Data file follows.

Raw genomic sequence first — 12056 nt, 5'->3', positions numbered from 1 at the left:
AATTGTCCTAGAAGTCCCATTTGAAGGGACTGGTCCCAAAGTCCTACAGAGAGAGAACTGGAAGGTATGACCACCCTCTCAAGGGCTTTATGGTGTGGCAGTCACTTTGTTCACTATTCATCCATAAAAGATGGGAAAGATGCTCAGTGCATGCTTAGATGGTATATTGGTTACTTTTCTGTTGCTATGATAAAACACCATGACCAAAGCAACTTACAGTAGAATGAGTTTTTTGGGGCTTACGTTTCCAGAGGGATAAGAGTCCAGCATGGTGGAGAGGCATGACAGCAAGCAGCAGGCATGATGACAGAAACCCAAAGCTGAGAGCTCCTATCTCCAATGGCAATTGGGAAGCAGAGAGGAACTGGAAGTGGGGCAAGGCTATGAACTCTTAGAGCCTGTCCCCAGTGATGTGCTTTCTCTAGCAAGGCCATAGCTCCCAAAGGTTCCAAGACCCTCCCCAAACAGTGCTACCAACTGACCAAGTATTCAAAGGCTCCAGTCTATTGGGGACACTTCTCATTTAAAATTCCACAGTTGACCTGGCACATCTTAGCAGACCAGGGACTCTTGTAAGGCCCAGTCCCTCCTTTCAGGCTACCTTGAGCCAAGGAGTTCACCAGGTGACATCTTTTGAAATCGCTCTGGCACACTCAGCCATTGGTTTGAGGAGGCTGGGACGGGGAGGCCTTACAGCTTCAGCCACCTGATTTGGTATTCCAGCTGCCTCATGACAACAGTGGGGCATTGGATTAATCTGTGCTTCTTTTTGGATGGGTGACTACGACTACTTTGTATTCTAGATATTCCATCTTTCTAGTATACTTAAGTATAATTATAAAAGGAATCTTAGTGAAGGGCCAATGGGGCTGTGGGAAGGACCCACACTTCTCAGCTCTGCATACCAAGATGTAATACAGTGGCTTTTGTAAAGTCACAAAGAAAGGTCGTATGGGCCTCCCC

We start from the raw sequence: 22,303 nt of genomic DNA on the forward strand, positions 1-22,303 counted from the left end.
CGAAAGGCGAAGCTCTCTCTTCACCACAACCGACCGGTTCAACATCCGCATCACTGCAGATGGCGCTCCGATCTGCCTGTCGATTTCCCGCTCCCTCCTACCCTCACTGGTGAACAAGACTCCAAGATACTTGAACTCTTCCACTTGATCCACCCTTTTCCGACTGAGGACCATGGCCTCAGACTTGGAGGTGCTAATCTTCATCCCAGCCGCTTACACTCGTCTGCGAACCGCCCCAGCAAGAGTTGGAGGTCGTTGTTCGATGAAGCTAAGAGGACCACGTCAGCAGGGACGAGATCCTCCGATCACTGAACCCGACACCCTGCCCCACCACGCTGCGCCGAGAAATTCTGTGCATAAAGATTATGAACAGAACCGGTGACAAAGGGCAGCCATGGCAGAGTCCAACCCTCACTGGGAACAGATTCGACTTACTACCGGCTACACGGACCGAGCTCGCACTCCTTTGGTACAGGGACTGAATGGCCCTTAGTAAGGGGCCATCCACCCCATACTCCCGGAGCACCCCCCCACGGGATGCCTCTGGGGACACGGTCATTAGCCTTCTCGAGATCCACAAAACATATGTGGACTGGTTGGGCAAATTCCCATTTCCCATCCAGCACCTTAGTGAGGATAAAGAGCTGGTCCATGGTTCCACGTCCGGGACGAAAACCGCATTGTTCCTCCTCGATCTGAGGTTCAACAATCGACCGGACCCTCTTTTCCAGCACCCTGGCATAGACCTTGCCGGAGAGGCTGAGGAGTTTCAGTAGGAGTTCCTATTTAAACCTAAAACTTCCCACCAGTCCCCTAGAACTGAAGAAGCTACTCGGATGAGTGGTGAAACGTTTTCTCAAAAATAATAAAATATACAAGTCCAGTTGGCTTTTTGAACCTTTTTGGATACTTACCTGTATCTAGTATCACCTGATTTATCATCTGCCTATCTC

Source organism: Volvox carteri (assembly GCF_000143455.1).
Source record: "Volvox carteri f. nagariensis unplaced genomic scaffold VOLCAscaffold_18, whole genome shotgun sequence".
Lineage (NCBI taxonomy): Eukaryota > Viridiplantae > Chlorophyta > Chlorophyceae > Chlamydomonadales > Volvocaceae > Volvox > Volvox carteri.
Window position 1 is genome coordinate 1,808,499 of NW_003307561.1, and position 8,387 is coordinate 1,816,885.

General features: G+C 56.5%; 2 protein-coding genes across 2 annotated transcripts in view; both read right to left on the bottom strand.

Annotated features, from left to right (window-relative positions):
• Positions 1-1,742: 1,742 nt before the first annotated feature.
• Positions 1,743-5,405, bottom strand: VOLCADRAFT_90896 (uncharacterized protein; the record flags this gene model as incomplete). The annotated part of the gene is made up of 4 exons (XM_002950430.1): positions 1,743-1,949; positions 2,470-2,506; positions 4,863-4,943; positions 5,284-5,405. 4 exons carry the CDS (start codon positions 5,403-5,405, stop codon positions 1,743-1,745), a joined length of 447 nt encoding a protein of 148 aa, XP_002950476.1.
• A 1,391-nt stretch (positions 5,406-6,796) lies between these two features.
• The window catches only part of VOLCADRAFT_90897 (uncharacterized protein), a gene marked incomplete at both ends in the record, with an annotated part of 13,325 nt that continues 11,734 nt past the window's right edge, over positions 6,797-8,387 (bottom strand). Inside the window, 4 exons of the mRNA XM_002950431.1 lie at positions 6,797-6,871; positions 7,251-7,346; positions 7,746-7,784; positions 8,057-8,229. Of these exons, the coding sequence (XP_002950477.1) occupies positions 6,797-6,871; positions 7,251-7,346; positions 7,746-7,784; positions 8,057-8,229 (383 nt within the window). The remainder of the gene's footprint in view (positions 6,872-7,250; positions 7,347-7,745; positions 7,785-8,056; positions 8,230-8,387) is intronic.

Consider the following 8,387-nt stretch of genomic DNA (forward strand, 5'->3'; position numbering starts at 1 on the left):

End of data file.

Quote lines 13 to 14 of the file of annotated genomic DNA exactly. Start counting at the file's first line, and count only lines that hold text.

• A 1,391-nt stretch (positions 5,406-6,796) lies between these two features.
• The window catches only part of VOLCADRAFT_90897 (uncharacterized protein), a gene marked incomplete at both ends in the record, with an annotated part of 13,325 nt that continues 11,734 nt past the window's right edge, over positions 6,797-8,387 (bottom strand). Inside the window, 4 exons of the mRNA XM_002950431.1 lie at positions 6,797-6,871; positions 7,251-7,346; positions 7,746-7,784; positions 8,057-8,229. Of these exons, the coding sequence (XP_002950477.1) occupies positions 6,797-6,871; positions 7,251-7,346; positions 7,746-7,784; positions 8,057-8,229 (383 nt within the window). The remainder of the gene's footprint in view (positions 6,872-7,250; positions 7,347-7,745; positions 7,785-8,056; positions 8,230-8,387) is intronic.